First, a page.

Funniest Eels Moment of the Week: The vote rigging controversy that is swallowing the club up is about to involve police with three former staffers set to face an inquiry. The last thing Parramatta need now is another boardroom controversy to derail their most promising campaign in years.

Betting Market of the Week: Todd Carney’s chances of becoming an NFL linebacker, as was touted this week:

$1,000,001: Yes – an NFL team will pick up a small Australian with no American football experience and a record as both a convicted criminal and a urine drinker to play in the elite NFL

$1.00 – No – Todd Carney will be totally ignored as the nobody he is outside of Rugby League.

Power Rankings:
1. Manly 9-6 (1)
2. Canterbury 10-5 (4)
3. Penrith 10-5 (5)
4. South Sydney 9-7 (3)
5. Sydney Roosters 9-7 (2)
6. New Zealand 8-7 (6)
7. Melbourne 8-7 (7)
8. Brisbane 8-7 (10)

9. Wests Tigers 8-7 (8)
10. North Queensland 7-9 (9)
11. Parramatta 8-7 (11)
12. St George Illawarra 8-8 (12)
13. Gold Coast 7-8 (14)
14. Newcastle 4-11 (13)
15. Cronulla 4-11 (16)
16. Canberra 4-11 (15)

The Coaching Crosshairs: While Cronulla were chuffed with the incredible comeback win against the Sydney Roosters, the club will hire a senior figure with NRL experience to coach out the remainder of the season. Steve Price is expected to be named early this week with an eye to becoming senior assistant in 2015 and beyond. Matt Elliott is also in the mix. A school of thought is that if this goes beyond Wednesday, Laurie Daley will take the job but that would seem highly unlikely. The Sharks need a hard hand so the man they should be chasing is Brian Smith, though he may not look kindly upon such a difficult task.

Ricky Stuart Fact of the Week: Canberra are now equal last. If the Raiders do win the wooden spoon, Ricky Stuart will become the first coach in 106 years of Rugby League to win the wooden spoon in consecutive years with two different clubs.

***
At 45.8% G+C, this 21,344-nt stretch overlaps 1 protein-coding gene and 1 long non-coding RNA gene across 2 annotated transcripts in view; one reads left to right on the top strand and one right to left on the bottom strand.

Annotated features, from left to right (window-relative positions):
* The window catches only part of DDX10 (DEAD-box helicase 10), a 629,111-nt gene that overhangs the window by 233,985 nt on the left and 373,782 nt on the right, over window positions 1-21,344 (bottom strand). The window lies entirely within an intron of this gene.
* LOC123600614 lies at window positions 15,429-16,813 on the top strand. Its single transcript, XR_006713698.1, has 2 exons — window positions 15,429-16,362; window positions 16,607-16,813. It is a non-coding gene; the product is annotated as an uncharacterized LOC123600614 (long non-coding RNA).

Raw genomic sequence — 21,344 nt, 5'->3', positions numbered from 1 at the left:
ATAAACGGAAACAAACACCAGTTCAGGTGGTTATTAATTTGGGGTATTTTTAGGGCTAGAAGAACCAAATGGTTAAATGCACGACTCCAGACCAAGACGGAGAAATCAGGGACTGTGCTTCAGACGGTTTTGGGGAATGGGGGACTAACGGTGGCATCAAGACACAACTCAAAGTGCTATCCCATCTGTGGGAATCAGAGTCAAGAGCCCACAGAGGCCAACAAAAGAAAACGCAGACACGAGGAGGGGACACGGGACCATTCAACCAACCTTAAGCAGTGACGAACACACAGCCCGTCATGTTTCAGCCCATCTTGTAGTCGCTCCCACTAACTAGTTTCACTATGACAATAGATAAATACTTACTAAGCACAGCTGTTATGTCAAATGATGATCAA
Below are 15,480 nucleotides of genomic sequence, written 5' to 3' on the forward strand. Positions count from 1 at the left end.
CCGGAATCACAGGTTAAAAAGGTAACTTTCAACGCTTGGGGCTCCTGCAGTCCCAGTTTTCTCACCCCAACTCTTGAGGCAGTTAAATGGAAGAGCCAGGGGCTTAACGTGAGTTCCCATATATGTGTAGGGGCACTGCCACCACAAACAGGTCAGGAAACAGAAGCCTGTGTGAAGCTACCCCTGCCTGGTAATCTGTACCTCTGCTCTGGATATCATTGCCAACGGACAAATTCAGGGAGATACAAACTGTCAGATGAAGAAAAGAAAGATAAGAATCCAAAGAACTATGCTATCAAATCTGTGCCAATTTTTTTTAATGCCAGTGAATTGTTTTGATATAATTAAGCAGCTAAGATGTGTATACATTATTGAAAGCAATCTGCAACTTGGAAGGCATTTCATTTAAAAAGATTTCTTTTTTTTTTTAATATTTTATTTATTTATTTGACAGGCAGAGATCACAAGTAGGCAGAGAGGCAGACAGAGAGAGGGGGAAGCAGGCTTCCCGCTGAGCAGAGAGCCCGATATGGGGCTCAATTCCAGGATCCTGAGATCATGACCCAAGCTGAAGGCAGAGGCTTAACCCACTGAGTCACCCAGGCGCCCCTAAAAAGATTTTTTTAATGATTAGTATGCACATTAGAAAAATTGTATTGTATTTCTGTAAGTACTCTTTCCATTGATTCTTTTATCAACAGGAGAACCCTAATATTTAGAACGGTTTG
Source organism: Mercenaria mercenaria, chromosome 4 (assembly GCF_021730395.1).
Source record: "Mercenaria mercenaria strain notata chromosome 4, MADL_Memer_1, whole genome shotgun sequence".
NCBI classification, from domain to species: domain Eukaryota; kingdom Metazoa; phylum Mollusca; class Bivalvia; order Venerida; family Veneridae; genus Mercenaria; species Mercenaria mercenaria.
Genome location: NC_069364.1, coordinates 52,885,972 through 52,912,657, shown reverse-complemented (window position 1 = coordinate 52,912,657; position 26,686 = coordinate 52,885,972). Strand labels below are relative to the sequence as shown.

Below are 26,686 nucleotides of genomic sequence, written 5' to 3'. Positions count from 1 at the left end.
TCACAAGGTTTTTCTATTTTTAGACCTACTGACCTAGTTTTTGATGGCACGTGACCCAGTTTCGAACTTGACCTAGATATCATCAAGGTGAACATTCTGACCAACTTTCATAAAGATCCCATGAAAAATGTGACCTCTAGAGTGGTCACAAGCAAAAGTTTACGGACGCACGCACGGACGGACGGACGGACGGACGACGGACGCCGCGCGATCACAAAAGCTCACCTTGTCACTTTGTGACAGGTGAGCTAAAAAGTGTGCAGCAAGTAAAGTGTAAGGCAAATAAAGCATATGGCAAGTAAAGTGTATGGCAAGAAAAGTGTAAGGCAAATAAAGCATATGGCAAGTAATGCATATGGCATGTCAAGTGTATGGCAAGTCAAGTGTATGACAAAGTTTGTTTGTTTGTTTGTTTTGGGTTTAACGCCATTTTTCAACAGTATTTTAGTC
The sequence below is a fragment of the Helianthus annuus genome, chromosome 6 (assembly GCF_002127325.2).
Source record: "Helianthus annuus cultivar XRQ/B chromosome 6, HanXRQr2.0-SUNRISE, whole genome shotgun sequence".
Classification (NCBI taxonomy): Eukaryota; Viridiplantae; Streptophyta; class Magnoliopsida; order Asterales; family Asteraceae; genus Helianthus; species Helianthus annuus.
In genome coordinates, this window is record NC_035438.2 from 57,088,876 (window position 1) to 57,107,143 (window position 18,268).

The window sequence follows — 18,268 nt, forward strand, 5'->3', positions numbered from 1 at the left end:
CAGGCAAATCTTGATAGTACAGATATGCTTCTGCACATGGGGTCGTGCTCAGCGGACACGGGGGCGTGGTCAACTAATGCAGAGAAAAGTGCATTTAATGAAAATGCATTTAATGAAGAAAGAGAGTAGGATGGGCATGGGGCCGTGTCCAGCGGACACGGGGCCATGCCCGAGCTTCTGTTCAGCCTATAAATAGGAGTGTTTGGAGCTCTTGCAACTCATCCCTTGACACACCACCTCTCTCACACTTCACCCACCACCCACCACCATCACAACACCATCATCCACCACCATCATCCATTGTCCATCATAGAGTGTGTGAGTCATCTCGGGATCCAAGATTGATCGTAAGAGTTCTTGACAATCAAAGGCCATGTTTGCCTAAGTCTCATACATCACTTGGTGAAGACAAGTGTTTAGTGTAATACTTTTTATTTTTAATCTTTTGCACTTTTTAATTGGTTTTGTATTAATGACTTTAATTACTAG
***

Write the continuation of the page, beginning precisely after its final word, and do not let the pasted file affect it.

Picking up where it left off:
Game of the Year Nomination, Round 17: Sydney Roosters-Cronulla, 30-28. One of the great upsets. After an horrific week for the game’s most beleaguered club, 24-point outsiders Cronulla overcame a 24-0 lead to stun the defending premiers in what must surely rank as the biggest upset of the NRL era. Unknown coach James Shepherd pulled off one of the great Rugby League miracles, uniting a team severely divided and without its biggest stars. Finishes don’t come more exciting – or unexpected – than this.

Correspondence Corner: Les Hegedus, I could not agree more with you that clubs and the game need to lose the preposterous notion that players are automatically role models equal to their skills as a footballer. In the case of Carney though, the Sharks had little choice from a purely business point of view. How many chances do you give someone who doesn’t want to take them? He was a disruption to the club and this was merely a good excuse to punt someone who was hurting the team.

Davey G, it will  be interesting to see if Mick Robinson does cop any grief. I’d doubt it though.

King Cowboy, Maven, I disagree – I have been generally disappointed with Norman this year. He is playing his role but he has lost a lot of his zip. He is still plenty better than Luke Kelly though.

Paul, I love  Phil Rothfield’s revisionist history. I’m fairly sure he once declared the signing of Todd Carney Cronulla’s greatest only a few years earlier.

Witty Reference, I hate the rule of a player losing the ball when being tackled but because it hit an opponent the other team gets a fresh set. Stupid.